All I wanted for Sal was for her to pass away peacefully in her sleep. No pain, no suffering, just to peacefully fade away. But, really we all want to go like that, don’t we.
Instead we had to make the gut wrenching decision last Tuesday to let our baby girl find some peace. The Sunday evening her health had started to dramatically get worse. By Monday she couldn’t stand unassisted and Tuesday morning the decision was made that she had been through enough and it was time.
This was an even harder decision as Mac was in Melbourne for work and not returning until late Wednesday evening.
Josh and I spent the whole of Tuesday with Sally at home. There were lots of cuddles. I spent most of the day either lying on the floor snuggling up to her or sitting there with her head on my lap. Crying most of the time and talking to her. Telling her that Darren was coming later that day and that she wouldn’t feel any more pain and that everything was going to be all right. She just lazily wagged her tail and smiled at me. It was very hard for me to process that in a few short hours that she wouldn’t be with me anymore.
That Tuesday would have to be the longest day in my life. Darren arrived just after 8pm. Sally didn’t even attempt to get up to say hello, so unlike her.
I’m not sure if it is due her complete trust, or that she knew what was happening and was ready to say goodbye. But Sal was calm, her normal calm as a cucumber self. Not phased by the seeking of a vein or the insertion of the needle. She just looked at me as I held her and cried, telling her I loved her. Then her eyes lost focus and her head fell heavy, she was gone. My baby girl was no longer in pain, she was at peace.
Those that know me well know how much her loss means to me, to Josh and to Mac. Those who knew Sal know what an amazing girl she was. Know of her beautiful spirit, smile and eyes.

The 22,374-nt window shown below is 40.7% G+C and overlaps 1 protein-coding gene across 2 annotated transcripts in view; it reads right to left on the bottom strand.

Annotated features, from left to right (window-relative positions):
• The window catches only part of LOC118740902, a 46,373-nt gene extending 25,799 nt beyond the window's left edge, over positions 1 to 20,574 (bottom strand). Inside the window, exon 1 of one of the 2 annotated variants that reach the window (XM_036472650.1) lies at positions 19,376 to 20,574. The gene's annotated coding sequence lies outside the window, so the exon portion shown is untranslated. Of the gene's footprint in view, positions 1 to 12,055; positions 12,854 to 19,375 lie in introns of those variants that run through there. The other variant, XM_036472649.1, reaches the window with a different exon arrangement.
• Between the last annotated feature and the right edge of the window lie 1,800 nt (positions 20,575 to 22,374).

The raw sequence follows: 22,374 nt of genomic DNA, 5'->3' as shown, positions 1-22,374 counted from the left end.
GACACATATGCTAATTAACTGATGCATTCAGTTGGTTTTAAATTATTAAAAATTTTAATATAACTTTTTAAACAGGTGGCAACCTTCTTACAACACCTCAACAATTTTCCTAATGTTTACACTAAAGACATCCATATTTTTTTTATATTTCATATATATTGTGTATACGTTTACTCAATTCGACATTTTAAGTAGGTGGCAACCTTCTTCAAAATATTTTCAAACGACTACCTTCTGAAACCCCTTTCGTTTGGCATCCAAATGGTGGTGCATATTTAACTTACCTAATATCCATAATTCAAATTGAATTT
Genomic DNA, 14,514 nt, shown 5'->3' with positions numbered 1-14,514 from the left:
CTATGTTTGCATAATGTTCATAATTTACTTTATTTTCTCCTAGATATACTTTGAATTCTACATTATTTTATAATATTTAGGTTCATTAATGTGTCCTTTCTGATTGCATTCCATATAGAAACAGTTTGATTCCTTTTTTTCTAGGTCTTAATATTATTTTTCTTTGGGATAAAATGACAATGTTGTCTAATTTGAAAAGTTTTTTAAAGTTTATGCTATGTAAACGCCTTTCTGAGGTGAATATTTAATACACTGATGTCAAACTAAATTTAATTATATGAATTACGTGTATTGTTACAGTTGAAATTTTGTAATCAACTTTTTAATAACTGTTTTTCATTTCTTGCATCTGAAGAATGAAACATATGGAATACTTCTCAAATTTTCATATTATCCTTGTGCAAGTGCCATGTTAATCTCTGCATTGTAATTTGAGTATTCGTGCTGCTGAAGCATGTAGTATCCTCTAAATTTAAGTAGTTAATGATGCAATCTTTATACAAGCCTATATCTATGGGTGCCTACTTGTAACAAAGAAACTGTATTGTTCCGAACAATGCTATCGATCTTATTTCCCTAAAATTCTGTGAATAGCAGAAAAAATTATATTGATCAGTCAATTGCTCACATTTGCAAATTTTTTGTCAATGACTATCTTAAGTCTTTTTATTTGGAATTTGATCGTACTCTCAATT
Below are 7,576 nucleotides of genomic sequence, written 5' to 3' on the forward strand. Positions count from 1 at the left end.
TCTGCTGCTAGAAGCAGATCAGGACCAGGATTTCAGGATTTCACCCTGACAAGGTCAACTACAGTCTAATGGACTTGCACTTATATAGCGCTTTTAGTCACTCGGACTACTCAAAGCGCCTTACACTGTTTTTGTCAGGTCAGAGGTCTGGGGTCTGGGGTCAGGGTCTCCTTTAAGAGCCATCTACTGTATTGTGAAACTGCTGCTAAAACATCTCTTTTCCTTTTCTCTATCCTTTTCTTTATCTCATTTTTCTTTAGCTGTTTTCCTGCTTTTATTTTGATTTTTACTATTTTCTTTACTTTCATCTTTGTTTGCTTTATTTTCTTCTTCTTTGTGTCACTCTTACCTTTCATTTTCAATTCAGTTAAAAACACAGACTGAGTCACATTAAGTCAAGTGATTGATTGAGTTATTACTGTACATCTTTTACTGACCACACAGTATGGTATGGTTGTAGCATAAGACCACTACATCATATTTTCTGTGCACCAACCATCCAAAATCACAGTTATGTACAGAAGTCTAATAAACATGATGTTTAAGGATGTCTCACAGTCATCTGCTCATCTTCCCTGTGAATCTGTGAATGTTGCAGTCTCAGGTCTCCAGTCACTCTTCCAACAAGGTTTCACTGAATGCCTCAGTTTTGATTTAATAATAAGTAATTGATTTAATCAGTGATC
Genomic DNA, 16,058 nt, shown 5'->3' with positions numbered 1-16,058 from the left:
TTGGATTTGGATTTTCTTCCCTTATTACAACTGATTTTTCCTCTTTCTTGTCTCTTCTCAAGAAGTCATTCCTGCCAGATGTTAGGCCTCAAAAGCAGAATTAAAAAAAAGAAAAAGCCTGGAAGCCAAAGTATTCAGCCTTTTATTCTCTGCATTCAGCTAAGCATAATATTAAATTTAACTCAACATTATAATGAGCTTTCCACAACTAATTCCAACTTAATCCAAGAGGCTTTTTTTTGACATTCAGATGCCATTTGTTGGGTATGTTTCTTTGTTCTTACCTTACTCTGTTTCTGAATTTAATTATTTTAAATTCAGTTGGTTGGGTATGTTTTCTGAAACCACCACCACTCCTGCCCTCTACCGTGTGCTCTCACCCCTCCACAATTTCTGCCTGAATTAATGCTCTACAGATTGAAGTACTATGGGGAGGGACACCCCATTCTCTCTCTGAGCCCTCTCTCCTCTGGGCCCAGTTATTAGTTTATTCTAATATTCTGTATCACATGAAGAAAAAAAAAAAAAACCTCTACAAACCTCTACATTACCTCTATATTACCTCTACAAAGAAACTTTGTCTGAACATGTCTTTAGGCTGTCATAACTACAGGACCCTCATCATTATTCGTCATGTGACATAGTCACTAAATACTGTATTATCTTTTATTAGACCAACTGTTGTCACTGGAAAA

Mum and Dad, thank you. You guys know what you did, and with out your help when Sally was diagnosed with the spindle cell tumour, her journey would have ended then. What you did means so much to me and I thank you so much.
A big hug to Sally’s Oncologist, Sandra Nguyen, and her team at the Animal Referral Hospital. The past 12 months haven’t been easy, in fact it has been an emotional roller coaster from hell. Thank you for dealing with my tears. Thank you for the love and kindness that you guys showed Sally. The past 12 months would have been a lot harder if you weren’t there to support Sally and us. Thank you.
A very important thank you to Darren Cibilic, of Sutherland Veterinary Clinic. Darren, I can’t express my thanks for everything you have done for Sally and us over the years, especially over the past few as she battled with cancer. You have been an amazing support, thank you for taking care of her.
Sally, my baby girl. I miss you terribly. I look for you in my office, I look for you everywhere. At times I think I hear you, at times I think I catch a glimpse of you from the corner of my eye, then I remember.
I miss you greeting me at the front door with one of your babies, “cow” or “donkey” softly held in your mouth. I miss tripping over you when food styling and taking photos. I miss you watching me in the kitchen. I miss you sitting up with me at night after the rest of the tribe has gone to bed. I miss my number one taste tester. I miss my friend. I miss my partner in crime. Most of all, I miss your kind smiling eyes, your snuggles, nose nudges and love.
I miss you baby girl, rest in peace.